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WUNC's education coverage is led by reporters Dave Dewitt and Reema Khrais. Dewitt has been with the station since 2003. Khrais is focused on Education Policy Reporting. Browse recent stories here.

UNC Leaders Want To Keep More Top Science And Math Students In-State

North Carolina School of Science and Mathematics in Durham is part of the University of North Carolina System.

University leaders say too many of North Carolina’s top high school students choose out-of-state colleges, and they want to do something about it.

To keep these top students in state, the University of North Carolina System wants to offer free tuition to any graduate of the N.C. School of Science and Mathematics who attends a North Carolina public university. The proposal, which requires General Assembly approval, would cost taxpayers an estimated $1.5 million annually.

The tuition waiver would actually bring back an old policy. From 2004 through 2010, graduates from NCSSM received free UNC tuition, but the General Assembly took that money away beginning in 2011. Since that year, a clear trend emerges that more of these graduates attended out-of-state universities.

During the seven years of the tuition grant, more than 75 percent of NCSSM graduates attended UNC System universities. In the six years since, that figure dropped to less than 60 percent of graduates attending a UNC university.

From 2004 through 2010, graduates from N.C. School of Science and Mathematics attended UNC System schools at a higher rate.
Credit NCSSM
From 2004 through 2010, graduates from N.C. School of Science and Mathematics attended UNC System schools at a higher rate.

"If students have tuition covered for four years through the grant, it makes them much more likely to consider staying in state," said NCSSM Chancellor Todd Roberts.

NCSSM is a special high school that is actually part of the UNC System. It is highly selective and admits only the top juniors and seniors from around North Carolina. The school receives $20 million from the state taxpayers per year, which covers nearly all of its operating expenses. Students apply during the tenth grade and the school considers applicants based on their science and math standardized test scores as well as evidence for potential, particularly in science and math.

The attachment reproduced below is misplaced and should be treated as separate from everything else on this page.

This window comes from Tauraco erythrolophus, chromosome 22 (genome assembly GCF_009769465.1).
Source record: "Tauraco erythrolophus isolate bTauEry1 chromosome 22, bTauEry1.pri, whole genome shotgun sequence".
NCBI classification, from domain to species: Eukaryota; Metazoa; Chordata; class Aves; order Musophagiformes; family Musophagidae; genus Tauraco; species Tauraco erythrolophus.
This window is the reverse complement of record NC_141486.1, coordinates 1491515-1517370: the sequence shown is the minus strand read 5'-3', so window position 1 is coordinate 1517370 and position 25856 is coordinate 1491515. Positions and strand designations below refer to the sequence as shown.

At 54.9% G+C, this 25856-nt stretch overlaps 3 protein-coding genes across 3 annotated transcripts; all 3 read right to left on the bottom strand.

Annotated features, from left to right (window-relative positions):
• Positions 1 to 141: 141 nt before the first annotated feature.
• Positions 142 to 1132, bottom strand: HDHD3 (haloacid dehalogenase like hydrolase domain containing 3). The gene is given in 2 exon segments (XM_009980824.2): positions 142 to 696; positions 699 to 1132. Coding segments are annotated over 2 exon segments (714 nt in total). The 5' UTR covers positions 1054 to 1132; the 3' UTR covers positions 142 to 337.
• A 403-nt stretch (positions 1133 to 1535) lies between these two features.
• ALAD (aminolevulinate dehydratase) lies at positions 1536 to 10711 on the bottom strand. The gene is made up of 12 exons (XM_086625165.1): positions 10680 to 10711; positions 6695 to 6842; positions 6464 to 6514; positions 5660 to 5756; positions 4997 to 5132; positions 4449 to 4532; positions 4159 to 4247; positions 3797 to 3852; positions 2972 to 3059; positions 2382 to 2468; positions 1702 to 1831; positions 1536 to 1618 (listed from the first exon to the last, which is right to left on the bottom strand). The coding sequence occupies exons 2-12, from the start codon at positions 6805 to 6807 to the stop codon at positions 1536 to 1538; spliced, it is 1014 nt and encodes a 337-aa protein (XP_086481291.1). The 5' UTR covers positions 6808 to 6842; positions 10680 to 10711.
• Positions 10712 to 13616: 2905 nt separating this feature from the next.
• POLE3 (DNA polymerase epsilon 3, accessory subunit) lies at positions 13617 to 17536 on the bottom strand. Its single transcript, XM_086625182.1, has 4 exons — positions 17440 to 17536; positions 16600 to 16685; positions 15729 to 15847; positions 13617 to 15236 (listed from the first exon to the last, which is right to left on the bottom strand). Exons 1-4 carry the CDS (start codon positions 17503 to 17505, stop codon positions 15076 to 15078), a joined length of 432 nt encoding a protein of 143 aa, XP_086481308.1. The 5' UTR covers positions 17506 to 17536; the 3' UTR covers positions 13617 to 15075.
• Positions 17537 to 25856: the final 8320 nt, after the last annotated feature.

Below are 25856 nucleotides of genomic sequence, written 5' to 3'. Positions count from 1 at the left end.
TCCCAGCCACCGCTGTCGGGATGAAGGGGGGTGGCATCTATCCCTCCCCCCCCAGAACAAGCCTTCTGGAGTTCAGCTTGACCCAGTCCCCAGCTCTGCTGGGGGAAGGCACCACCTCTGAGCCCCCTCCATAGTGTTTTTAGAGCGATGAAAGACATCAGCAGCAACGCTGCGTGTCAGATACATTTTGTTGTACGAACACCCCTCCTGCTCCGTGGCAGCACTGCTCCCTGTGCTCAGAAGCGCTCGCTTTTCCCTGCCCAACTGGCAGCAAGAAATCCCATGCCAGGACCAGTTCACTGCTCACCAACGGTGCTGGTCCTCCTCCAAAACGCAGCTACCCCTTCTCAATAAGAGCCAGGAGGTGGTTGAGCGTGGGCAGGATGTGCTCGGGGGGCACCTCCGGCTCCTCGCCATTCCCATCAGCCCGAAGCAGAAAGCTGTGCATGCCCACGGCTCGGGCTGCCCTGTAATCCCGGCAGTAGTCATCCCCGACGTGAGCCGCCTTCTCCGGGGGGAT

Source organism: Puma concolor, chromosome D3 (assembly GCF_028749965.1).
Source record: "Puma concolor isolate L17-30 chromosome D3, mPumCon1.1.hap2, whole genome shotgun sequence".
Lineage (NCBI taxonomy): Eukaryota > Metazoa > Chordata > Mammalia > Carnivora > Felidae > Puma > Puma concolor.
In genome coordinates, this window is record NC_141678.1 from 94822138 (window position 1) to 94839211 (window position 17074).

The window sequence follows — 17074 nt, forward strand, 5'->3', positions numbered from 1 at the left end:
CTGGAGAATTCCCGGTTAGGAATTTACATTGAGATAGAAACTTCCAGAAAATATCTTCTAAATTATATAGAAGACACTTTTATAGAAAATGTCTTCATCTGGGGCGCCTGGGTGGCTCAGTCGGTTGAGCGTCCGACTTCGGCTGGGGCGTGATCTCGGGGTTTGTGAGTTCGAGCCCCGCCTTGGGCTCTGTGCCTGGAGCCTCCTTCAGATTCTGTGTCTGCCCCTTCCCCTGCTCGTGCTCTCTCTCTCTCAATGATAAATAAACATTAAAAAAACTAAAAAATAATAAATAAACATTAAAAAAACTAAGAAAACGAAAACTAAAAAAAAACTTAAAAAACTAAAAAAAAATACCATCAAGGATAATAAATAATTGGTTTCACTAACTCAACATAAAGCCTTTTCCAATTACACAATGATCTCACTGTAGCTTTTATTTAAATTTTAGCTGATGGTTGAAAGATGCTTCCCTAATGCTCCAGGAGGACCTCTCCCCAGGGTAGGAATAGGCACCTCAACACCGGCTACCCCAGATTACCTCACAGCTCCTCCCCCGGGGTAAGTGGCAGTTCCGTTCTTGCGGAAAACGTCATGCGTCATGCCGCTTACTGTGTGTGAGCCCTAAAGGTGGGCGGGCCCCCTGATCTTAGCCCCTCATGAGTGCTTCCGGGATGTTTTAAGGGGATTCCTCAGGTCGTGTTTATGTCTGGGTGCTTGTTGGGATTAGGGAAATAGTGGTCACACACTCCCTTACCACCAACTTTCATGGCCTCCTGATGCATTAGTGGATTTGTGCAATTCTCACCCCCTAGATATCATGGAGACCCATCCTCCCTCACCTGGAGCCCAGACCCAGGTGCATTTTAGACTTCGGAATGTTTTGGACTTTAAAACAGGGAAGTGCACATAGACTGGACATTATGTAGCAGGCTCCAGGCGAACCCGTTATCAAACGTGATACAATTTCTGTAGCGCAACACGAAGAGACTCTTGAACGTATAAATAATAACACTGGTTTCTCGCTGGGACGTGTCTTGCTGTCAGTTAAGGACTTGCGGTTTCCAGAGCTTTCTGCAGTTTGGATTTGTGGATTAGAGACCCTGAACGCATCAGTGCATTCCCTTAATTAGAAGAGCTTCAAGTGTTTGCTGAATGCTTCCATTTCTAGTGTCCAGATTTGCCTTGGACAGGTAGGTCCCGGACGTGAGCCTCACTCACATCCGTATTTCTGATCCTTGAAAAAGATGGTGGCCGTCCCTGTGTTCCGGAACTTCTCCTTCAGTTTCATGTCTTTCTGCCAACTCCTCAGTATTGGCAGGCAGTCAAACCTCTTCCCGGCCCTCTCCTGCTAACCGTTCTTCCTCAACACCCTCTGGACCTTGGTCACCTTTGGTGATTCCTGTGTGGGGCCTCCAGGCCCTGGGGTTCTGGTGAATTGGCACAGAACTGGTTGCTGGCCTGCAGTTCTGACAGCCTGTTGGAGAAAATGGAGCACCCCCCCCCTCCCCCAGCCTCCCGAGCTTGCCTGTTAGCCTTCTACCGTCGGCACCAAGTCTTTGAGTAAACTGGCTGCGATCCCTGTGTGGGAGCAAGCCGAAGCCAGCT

Class of 2016
Credit NCSSM
North Carolina School of Science and Math class of 2016 profile

Students have high test scores. One quarter of the class of 2016 – 75 students – were National Merit Finalists and the average math SAT score was 702. Two-thirds of the class scored a 4 or 5 on the AP Exam.

"That's the cream of our crop here in North Carolina, and I think that's a very important request of the legislature, and it’s not a lot of money. So I think that can make a real difference," said Louis Bissette, the chairman of the UNC Board of Governors, which oversees the 17 public university campuses, including NCSSM.

Roberts points out that the board of governors has stated it wants to increase college graduates with degrees in Science, Technology, Engineering and Math, often referred to by the acronym STEM.

"Trying to increase the number of STEM graduates from the universities is part of the goal of the strategic plan and our students earn STEM degrees at three to four times greater than the national average," said Roberts. "So I think it’s a strategy that makes sense for the strategic direction of the UNC System."

While still affordable compared with peer universities, tuition at UNC System schools has been on the rise, and will likely increase again for the incoming freshmen this fall. Tuition and fees at UNC-Chapel Hill and N.C. State University could increase to about $8,800 for new students this fall, a 2 percent increase from the current year.

The total cost of attendance – which includes room, board, and other expenses – is estimated at about $25,000 for UNC-CH and NCSU, the system’s two largest universities.

Jason deBruyn is WUNC's Supervising Editor for Digital News, a position he took in 2024. He has been in the WUNC newsroom since 2016 as a reporter.
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